Tuesday, October 03, 2006

Marquette Windows

Monday was another beautiful day in Marquette. The sky was clear as a bell, the trees were glowing with color, and it was warm and breezy and just all-around gorgeous. As far as I'm concerned, that's as good as it gets in the Upper Peninsula, whether it's autumn or otherwise. Unlike many students, I feel guilty if I stay inside on such a fine day -- it's like you're voluntarily jailing yourself within a 12'-by-12' cell. So, I decided to go downtown with my friend Ashlee. By bike, downtown Marquette is about fifteen minutes or less from the Northern Michigan University campus. It's not an incredibly challenging ride, though there are some hills along the way (riding back is quite a bit more difficult). Having just finished a relatively easy American Architecture exam, Ashlee and I were shouting out various architectural terms as we passed by buildings that exhibited said characteristics ("Look! Quoins!").

It was a great day for a walk downtown. We went inside the post office (built in 1935), and saw that it has a great mural and plenty of art deco ornamentation. We also considered venturing inside the Old City Hall, but realized that the front entrance isn't supposed to be used (for fear of falling sandstone). However, there is a plaque outside the building, and here is some of what it said:

The Marquette City Hall, designed by Lovejoy and Demar, was constructed in 1894 of locally quarried red sandstone in the eclectic style that reflects the popular tastes of its time. It was an imposing structure that included all municipal departments and functioned as a center for large gatherings. The auditorium was used for conventions, a temporary high school, and a drill location for local guards during World War I. [ . . . ] Peter O'Dovero purchased this building in 1975, restored it, and renovated it as office space. Old City Hall is currently listed on the National Register of Historic Places and the Michigan Register of Historic Places.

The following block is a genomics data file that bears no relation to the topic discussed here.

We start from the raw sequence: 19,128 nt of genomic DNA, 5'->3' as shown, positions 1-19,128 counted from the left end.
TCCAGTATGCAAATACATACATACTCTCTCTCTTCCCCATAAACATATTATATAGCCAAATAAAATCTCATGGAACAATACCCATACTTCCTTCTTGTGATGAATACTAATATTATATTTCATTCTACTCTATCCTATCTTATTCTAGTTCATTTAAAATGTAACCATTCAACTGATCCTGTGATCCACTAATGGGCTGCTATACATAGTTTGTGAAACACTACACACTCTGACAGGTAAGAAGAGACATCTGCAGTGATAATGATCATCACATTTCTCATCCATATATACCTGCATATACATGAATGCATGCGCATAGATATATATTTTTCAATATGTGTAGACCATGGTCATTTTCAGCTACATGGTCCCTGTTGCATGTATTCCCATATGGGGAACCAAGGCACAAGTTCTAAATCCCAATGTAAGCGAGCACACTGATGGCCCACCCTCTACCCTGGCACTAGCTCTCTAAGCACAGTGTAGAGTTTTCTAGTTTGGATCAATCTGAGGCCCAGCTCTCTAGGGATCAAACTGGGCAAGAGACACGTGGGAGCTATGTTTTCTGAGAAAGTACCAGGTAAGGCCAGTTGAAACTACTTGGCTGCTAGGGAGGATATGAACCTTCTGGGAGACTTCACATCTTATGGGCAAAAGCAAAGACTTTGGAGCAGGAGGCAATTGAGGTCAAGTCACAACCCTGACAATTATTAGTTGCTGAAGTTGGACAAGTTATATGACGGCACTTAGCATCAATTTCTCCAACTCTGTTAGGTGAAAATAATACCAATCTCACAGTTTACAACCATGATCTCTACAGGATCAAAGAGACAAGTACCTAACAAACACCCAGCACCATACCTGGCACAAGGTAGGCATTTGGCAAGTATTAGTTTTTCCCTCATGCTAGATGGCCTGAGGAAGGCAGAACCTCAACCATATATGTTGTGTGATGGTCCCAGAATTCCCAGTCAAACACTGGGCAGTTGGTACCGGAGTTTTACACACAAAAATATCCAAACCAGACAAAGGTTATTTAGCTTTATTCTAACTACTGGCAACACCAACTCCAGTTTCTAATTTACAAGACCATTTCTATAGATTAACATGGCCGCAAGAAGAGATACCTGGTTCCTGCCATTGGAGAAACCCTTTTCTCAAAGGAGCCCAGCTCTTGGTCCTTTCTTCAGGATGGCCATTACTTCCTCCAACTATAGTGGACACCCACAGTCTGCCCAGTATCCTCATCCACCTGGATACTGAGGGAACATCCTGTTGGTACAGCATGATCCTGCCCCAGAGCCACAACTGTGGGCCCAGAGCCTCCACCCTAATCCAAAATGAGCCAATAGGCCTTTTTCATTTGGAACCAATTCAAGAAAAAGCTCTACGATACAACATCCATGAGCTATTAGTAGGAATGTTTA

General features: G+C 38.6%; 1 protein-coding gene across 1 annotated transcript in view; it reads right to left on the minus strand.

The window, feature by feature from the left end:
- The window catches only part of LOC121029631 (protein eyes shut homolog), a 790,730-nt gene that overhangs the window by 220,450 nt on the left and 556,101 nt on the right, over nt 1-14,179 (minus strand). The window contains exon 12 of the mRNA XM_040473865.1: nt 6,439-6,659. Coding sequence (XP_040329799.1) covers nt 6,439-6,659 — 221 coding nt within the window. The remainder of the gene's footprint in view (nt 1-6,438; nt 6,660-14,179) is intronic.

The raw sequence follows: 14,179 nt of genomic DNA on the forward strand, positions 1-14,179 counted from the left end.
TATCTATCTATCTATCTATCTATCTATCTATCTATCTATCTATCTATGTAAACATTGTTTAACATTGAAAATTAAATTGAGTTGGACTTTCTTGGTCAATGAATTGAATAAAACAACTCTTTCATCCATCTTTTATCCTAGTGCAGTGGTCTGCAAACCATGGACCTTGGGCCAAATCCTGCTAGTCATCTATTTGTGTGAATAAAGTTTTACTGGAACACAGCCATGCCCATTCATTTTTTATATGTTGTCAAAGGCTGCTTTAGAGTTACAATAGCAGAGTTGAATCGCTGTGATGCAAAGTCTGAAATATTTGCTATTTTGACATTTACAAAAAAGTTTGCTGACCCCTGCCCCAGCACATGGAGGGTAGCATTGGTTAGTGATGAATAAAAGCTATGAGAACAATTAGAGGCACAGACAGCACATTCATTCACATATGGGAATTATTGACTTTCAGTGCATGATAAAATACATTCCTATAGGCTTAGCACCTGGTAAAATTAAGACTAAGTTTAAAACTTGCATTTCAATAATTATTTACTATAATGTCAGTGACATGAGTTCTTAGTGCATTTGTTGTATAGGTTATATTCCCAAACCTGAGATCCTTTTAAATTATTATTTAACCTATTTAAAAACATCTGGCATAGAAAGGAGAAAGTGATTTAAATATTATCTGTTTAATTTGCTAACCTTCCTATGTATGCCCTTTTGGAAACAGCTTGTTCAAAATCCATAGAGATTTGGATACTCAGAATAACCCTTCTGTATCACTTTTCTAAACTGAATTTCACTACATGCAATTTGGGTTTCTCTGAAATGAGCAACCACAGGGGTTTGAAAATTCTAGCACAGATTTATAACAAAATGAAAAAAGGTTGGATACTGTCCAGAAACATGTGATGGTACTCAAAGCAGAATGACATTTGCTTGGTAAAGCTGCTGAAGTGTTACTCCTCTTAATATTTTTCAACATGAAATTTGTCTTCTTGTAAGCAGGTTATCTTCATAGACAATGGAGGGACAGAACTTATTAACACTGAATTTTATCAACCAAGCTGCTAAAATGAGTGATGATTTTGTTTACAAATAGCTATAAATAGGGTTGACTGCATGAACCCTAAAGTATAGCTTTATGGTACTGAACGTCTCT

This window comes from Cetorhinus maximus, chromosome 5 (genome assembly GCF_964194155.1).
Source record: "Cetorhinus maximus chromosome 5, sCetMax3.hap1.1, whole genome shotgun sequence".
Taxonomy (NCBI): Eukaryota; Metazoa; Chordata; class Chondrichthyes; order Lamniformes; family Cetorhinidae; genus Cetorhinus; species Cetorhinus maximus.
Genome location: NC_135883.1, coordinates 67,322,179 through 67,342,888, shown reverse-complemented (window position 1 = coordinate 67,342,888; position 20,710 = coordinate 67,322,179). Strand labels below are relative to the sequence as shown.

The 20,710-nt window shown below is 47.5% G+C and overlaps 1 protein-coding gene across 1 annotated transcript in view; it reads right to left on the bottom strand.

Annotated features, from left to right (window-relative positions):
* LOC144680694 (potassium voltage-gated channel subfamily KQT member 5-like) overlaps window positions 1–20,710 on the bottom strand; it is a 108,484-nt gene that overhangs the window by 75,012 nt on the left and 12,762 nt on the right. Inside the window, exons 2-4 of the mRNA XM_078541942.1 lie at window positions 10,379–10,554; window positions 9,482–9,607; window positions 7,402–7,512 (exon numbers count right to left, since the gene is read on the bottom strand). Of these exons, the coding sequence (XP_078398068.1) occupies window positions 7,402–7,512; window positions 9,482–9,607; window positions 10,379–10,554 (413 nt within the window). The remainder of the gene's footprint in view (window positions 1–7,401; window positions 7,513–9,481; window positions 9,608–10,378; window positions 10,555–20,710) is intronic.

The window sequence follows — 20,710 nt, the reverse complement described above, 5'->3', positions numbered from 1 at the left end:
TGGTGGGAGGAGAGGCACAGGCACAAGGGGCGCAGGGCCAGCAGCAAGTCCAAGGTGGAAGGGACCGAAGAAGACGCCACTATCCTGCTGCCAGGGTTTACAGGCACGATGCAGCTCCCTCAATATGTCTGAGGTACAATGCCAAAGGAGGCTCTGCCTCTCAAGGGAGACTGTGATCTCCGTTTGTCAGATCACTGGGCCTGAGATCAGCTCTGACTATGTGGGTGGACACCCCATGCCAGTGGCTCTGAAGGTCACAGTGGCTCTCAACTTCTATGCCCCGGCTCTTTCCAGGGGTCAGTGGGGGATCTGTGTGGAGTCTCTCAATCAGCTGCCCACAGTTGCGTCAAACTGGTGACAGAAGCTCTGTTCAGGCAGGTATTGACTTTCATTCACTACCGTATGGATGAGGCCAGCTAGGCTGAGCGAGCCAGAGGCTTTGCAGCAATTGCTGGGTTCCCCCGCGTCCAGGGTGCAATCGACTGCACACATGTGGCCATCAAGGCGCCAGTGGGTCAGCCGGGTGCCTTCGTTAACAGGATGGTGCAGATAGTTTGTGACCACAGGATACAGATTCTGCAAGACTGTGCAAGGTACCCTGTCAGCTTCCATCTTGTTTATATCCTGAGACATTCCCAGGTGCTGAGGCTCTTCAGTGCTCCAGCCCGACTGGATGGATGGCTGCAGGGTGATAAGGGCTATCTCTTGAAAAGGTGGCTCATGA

Old City Hall

Another view of this superb building.

I'll move on, though, to this post's namesake: Marquette's windows. They're quite colorful, whether they're set in painted brick or sandstone.

Windows/Lion's head

Brewery Windows

Harlow Block


The internet and several cellular providers were down yesterday (the tower in Green Bay, Wisconsin was damaged), so while many students wasted their time complaining about their computers and cell phones, we went downtown and saw some great architecture -- and maybe even got a tan in the process.

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